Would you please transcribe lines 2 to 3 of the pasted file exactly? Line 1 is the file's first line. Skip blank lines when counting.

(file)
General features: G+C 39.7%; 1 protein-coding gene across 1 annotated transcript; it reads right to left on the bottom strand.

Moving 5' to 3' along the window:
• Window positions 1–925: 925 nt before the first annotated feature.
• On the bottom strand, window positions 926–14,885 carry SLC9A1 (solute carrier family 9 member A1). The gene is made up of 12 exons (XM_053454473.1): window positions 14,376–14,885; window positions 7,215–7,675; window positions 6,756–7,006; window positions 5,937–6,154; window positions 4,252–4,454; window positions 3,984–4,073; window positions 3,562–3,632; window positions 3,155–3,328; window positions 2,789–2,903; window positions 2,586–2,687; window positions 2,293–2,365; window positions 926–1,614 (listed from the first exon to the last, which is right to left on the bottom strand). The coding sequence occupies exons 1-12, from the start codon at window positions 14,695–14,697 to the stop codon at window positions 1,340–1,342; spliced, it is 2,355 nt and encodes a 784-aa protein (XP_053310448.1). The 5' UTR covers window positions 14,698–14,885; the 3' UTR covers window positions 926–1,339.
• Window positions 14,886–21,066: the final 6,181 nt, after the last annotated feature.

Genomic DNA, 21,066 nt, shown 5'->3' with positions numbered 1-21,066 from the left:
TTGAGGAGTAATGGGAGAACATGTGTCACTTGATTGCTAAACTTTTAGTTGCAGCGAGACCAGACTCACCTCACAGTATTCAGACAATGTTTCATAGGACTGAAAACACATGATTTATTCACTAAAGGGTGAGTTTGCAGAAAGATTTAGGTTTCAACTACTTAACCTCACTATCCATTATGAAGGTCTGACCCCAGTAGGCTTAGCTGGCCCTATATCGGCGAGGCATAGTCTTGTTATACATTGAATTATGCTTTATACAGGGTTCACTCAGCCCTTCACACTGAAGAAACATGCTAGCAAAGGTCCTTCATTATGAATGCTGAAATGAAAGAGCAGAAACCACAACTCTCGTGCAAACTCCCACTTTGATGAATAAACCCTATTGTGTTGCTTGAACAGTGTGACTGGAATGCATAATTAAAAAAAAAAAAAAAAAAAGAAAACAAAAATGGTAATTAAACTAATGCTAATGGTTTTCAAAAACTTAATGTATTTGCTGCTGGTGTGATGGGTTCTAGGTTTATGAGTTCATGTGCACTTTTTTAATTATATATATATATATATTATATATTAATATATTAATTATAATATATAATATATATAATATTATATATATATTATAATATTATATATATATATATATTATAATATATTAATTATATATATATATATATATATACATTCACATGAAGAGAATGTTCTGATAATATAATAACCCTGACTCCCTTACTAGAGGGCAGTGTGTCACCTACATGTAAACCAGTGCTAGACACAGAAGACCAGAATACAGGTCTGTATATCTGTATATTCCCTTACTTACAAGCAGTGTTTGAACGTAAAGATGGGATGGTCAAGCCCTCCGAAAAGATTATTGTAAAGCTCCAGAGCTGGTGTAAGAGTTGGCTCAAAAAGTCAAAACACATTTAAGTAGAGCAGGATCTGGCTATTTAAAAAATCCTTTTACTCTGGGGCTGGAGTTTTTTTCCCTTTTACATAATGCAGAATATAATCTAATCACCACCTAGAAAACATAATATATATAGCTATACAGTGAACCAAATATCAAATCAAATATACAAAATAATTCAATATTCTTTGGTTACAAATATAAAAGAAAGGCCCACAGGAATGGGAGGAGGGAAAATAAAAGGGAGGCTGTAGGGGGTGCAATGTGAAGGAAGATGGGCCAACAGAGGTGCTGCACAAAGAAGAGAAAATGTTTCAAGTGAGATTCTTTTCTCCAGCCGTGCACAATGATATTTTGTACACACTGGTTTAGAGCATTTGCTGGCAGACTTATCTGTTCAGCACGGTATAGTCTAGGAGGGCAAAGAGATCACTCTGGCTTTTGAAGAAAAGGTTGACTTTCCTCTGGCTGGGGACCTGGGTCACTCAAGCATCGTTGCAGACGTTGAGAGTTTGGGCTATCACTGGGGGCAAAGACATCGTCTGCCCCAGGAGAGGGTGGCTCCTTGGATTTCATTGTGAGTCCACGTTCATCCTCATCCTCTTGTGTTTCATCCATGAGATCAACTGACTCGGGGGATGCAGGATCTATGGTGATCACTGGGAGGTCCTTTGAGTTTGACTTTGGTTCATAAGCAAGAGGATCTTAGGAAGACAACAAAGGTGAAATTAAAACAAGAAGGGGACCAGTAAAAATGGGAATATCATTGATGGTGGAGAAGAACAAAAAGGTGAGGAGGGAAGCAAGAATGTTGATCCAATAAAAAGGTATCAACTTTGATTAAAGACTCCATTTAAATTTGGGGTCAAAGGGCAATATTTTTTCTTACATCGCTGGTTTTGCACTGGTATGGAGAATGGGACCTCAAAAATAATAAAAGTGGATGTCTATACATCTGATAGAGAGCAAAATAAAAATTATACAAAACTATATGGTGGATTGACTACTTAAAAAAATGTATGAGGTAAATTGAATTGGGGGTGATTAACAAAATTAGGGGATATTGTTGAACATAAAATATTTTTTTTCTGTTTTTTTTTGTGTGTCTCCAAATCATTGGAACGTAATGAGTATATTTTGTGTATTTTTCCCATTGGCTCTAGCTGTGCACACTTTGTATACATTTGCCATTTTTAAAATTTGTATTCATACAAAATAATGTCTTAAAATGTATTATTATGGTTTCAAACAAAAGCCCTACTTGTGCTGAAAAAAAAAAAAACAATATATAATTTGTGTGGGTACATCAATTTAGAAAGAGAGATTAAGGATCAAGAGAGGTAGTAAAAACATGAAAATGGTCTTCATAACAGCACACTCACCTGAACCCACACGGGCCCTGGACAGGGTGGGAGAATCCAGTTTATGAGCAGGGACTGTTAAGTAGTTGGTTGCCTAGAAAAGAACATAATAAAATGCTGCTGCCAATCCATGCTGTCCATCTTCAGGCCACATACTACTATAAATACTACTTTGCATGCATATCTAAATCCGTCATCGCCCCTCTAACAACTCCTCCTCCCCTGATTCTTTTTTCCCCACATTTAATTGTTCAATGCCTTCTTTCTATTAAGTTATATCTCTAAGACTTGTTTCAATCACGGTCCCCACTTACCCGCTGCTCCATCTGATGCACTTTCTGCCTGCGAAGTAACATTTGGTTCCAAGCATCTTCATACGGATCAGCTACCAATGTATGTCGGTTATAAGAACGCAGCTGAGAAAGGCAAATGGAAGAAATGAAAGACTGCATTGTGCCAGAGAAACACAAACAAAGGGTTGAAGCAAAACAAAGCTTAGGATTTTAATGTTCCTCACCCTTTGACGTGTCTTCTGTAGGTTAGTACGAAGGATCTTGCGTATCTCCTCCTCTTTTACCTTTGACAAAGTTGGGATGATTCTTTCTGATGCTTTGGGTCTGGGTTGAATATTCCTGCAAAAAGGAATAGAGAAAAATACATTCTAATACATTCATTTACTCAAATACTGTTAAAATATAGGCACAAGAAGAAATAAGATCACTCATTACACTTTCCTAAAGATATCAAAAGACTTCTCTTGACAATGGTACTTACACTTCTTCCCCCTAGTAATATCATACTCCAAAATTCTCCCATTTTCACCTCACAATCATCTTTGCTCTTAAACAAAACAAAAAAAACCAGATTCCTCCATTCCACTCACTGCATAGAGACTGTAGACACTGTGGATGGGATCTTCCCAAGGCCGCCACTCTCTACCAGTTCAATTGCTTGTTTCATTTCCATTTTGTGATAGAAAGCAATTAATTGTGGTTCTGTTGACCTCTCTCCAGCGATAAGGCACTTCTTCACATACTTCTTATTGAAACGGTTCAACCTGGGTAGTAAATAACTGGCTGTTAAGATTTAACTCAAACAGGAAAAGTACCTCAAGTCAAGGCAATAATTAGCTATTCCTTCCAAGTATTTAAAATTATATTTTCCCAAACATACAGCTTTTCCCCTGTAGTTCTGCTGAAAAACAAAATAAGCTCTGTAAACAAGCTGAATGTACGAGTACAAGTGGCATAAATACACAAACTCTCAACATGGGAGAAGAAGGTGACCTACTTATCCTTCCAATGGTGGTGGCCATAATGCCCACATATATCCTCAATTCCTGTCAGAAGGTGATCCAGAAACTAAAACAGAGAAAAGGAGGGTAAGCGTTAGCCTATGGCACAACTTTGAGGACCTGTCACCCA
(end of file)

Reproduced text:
Moving 5' to 3' along the window:
• Window positions 1–925: 925 nt before the first annotated feature.